But the point is, where from the money will come? The State Government is so poor that the per capita income of people is Rs. 6.40 per day. The total income of the State Government, both from direct and indirect taxes, is only about Rs. 2,500 crore, whereas the salary component of the employees is about Rs. 3,500 crore. So, you can well imagine about the financial position of the State Government. In order to mitigate the miseries of the people and to meet the situation, it is only the Central Government and the sister Governments of other States which can come to their rescue. While discussing, I can visualise a scene where a crippled daughter is crying before her mother asking for help. The Central Government is in the position of a mother, and the State of Orissa is in the position of a crippled daughter. Now, let the Government take a decision on how best they can help the State.

I appeal to the generous Prime Minister and all our esteemed friends in the House to make a consolidated effort by putting their heads together to see that the problem which we have been confronted with is eased out. SHRI ARJUN SETHI (BHADRAK): Mr. Speaker, Sir, during the discussion on the cyclone and floods of rare severity that affected almost 60 per cent of the people of the State of Orissa, all the hon. Members have depicted the picture or vividly described the damages, devastations as well as human loss caused during this period of crisis. I would like to be very precisely point out the problems being confronted by the people in my constituency. It is no doubt that the severity of the cyclone has been very much felt in Jagatsinghpur, Kendrapara, Cuttack and Bhubaneshwar, and in my part, that is, Bhadrak and Balasore Districts, the severity of the cyclone is not so much.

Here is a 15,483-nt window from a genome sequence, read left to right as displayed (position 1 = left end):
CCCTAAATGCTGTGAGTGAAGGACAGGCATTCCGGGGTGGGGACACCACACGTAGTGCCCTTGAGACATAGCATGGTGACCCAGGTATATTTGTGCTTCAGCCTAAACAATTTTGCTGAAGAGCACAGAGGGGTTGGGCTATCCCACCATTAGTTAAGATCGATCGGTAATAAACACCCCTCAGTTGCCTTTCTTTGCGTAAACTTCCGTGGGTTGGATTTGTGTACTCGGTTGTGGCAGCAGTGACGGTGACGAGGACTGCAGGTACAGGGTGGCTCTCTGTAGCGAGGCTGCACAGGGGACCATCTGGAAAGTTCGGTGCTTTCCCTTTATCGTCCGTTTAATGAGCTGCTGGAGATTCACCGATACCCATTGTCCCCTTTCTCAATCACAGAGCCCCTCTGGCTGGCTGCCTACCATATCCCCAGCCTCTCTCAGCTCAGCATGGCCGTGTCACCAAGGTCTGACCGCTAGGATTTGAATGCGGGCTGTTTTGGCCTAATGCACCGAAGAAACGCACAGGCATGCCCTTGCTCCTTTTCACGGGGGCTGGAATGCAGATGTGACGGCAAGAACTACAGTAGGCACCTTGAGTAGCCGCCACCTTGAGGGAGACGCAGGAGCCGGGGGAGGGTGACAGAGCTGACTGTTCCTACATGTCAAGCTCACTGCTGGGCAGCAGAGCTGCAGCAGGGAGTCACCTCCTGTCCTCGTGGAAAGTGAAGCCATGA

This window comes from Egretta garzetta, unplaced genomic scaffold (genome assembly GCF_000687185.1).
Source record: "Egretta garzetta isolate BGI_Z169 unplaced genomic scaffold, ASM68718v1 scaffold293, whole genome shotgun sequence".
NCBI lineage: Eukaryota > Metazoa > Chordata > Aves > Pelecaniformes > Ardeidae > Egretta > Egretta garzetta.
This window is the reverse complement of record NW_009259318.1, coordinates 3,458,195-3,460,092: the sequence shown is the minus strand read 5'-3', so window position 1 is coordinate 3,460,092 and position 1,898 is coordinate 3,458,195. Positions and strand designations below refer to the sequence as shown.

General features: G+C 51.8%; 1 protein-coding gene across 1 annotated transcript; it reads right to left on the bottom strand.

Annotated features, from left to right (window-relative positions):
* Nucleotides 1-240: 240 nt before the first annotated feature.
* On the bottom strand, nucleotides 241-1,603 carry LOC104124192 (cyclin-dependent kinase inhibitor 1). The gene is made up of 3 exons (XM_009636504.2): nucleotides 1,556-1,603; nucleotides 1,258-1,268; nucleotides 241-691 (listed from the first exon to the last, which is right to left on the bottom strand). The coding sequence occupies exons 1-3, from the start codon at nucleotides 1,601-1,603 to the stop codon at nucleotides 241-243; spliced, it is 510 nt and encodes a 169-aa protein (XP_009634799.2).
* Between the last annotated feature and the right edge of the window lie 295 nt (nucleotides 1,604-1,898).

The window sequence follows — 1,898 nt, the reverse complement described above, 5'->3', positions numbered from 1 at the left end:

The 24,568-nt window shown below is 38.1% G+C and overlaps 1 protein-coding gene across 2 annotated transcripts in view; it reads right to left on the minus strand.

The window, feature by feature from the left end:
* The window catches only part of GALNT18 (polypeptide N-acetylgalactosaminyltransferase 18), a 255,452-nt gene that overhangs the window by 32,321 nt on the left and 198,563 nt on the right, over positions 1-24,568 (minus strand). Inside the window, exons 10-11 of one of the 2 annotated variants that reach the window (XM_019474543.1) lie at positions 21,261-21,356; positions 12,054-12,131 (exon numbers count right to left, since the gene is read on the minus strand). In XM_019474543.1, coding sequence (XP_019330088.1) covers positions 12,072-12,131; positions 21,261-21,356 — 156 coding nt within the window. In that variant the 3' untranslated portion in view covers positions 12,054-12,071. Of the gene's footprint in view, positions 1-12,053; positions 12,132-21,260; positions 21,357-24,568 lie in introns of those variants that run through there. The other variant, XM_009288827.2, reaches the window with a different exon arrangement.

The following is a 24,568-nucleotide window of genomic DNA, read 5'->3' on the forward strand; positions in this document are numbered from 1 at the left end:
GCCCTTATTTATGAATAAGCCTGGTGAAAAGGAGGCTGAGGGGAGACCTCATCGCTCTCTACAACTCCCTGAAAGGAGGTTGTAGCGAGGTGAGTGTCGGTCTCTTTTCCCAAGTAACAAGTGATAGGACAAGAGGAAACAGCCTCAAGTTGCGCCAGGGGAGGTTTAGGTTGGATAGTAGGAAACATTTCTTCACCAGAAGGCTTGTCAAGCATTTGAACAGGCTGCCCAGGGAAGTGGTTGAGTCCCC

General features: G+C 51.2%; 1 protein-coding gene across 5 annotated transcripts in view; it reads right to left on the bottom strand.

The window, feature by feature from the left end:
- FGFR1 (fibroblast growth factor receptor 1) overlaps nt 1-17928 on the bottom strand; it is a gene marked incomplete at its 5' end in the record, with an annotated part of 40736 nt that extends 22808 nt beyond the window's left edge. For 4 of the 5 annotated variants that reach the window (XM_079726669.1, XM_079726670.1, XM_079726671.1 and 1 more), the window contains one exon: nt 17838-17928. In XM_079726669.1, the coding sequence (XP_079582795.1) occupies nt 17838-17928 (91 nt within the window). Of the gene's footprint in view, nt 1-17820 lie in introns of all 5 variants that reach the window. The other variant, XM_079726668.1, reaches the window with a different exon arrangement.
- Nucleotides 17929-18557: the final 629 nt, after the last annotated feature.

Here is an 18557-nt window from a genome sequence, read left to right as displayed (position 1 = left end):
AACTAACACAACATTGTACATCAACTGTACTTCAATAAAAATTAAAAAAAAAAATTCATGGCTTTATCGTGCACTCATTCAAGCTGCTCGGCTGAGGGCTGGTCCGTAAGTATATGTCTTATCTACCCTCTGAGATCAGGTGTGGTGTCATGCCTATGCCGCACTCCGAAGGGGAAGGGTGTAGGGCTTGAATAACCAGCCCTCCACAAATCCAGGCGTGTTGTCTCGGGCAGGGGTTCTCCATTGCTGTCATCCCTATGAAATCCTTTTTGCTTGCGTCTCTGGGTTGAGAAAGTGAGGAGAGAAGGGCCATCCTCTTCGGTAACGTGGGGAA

But the effect of flood was unprecedented in my area. This flood has caused widespread damages. This has been caused due to the mismanagement in the discharge of water from the reservoirs of the medium irrigation projects which are situated in my constituency. When there was incessant rainfall, the authorities of the medium irrigation projects could have foreseen the impact of this rainfall but at that point of time, they did not discharge the water from the reservoirs. Suddenly when the water level of the reservoirs increased alarmingly, the authorities discharged all the water and as a result of that all the low lying areas of Bhadrak district and some parts of Balasore were affected. The people of this area had never experienced flood of this type and so they were not prepared for this onslaught. As a result of this, the dwelling units, the thatched houses, the educational institutions, the canals, the L.I. points and the canals, that had been built over the years, have been destroyed. There is not a semblance of infrastructure left in my constituency and in the district of Balasore and Bhadrak.

Sir, my hon. friends here have expressed gratitude towards other sister States who have helped in the hour of crisis. The hon. Prime Minister also had visited the State and extended help for the reconstruction and rebuilding of the infrastructure. But I would like to draw the attention of the hon. Members of this House as well as of the Central Government and the friends of the Opposition to the fact that funds are available, funds would be coming and funds have already come but the question is, whether the machinery at the State level is prepared to execute the projects or not. Are they prepared to utilize those funds on time? That is the question.

Sir, the machinery of the State Government is hopelessly divided. I am sorry to say that the whole bureaucracy of the State is divided. Corruption has entered into the very polity of this system. Unless this is dealt with, unless there is a coordination between the different Departments, between the bureaucracy, whatever money is given, whatever funds are released by the Central Government, nothing can be done on time.